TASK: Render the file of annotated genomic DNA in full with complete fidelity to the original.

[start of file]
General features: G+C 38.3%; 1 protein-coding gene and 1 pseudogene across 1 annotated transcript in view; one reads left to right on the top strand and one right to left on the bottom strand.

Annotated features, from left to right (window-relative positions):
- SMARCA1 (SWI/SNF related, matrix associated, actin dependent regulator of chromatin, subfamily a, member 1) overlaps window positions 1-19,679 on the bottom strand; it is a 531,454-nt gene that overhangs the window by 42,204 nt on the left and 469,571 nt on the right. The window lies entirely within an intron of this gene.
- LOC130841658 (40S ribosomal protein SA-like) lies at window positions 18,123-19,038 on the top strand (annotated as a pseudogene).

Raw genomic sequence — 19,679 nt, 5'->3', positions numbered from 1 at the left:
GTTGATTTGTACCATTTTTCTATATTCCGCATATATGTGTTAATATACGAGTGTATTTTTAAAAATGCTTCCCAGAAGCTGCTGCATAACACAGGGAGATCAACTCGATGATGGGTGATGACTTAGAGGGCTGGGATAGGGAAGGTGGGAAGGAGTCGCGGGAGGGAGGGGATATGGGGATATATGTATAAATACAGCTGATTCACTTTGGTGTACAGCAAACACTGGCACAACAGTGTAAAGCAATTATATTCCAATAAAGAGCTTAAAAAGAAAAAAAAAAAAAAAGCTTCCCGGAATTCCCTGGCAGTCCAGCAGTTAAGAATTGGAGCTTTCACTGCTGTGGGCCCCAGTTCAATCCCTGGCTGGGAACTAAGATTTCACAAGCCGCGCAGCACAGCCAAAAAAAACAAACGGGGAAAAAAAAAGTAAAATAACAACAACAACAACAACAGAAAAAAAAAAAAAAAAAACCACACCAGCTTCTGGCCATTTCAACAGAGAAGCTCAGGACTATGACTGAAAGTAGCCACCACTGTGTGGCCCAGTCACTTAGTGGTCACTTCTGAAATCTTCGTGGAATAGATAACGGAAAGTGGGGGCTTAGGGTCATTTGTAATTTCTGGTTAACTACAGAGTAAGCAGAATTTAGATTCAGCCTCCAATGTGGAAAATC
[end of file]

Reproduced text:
General features: G+C 38.3%; 1 protein-coding gene and 1 pseudogene across 1 annotated transcript in view; one reads left to right on the top strand and one right to left on the bottom strand.

Annotated features, from left to right (window-relative positions):
- SMARCA1 (SWI/SNF related, matrix associated, actin dependent regulator of chromatin, subfamily a, member 1) overlaps window positions 1-19,679 on the bottom strand; it is a 531,454-nt gene that overhangs the window by 42,204 nt on the left and 469,571 nt on the right. The window lies entirely within an intron of this gene.
- LOC130841658 (40S ribosomal protein SA-like) lies at window positions 18,123-19,038 on the top strand (annotated as a pseudogene).

Raw genomic sequence — 19,679 nt, 5'->3', positions numbered from 1 at the left:
GTTGATTTGTACCATTTTTCTATATTCCGCATATATGTGTTAATATACGAGTGTATTTTTAAAAATGCTTCCCAGAAGCTGCTGCATAACACAGGGAGATCAACTCGATGATGGGTGATGACTTAGAGGGCTGGGATAGGGAAGGTGGGAAGGAGTCGCGGGAGGGAGGGGATATGGGGATATATGTATAAATACAGCTGATTCACTTTGGTGTACAGCAAACACTGGCACAACAGTGTAAAGCAATTATATTCCAATAAAGAGCTTAAAAAGAAAAAAAAAAAAAAAGCTTCCCGGAATTCCCTGGCAGTCCAGCAGTTAAGAATTGGAGCTTTCACTGCTGTGGGCCCCAGTTCAATCCCTGGCTGGGAACTAAGATTTCACAAGCCGCGCAGCACAGCCAAAAAAAACAAACGGGGAAAAAAAAAGTAAAATAACAACAACAACAACAACAGAAAAAAAAAAAAAAAAAACCACACCAGCTTCTGGCCATTTCAACAGAGAAGCTCAGGACTATGACTGAAAGTAGCCACCACTGTGTGGCCCAGTCACTTAGTGGTCACTTCTGAAATCTTCGTGGAATAGATAACGGAAAGTGGGGGCTTAGGGTCATTTGTAATTTCTGGTTAACTACAGAGTAAGCAGAATTTAGATTCAGCCTCCAATGTGGAAAATC